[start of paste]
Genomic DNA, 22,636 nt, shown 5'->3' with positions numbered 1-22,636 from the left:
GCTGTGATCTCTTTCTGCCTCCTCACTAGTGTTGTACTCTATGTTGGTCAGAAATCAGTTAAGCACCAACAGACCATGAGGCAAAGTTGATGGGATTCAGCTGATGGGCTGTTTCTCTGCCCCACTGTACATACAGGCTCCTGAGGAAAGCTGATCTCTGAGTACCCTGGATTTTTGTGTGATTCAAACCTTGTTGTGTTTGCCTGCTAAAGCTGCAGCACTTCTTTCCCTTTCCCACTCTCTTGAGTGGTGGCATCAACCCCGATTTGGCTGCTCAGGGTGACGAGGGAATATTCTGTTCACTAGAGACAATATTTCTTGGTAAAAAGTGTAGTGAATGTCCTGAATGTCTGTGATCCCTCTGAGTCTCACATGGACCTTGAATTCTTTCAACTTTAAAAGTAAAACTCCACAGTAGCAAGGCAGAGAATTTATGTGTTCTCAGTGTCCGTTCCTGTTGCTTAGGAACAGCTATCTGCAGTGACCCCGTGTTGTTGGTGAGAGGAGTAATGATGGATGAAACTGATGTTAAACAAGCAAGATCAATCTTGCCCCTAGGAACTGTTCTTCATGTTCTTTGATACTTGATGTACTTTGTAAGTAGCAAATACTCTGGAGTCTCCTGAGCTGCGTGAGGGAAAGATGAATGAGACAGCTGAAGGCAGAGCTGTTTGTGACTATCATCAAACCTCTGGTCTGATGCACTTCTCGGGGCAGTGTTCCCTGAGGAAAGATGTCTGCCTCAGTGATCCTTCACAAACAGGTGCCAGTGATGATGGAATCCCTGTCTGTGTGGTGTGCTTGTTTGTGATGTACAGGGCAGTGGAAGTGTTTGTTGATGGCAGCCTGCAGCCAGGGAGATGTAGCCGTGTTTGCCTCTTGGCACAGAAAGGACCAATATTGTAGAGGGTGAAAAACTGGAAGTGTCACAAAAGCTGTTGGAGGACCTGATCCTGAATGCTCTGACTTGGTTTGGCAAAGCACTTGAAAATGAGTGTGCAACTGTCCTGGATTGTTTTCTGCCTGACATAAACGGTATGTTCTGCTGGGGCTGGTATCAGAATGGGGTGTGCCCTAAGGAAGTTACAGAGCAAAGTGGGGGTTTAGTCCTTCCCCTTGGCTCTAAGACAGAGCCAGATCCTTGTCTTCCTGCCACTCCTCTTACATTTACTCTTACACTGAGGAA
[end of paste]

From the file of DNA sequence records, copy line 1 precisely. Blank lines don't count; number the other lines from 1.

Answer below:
Genomic DNA, 22,636 nt, shown 5'->3' with positions numbered 1-22,636 from the left: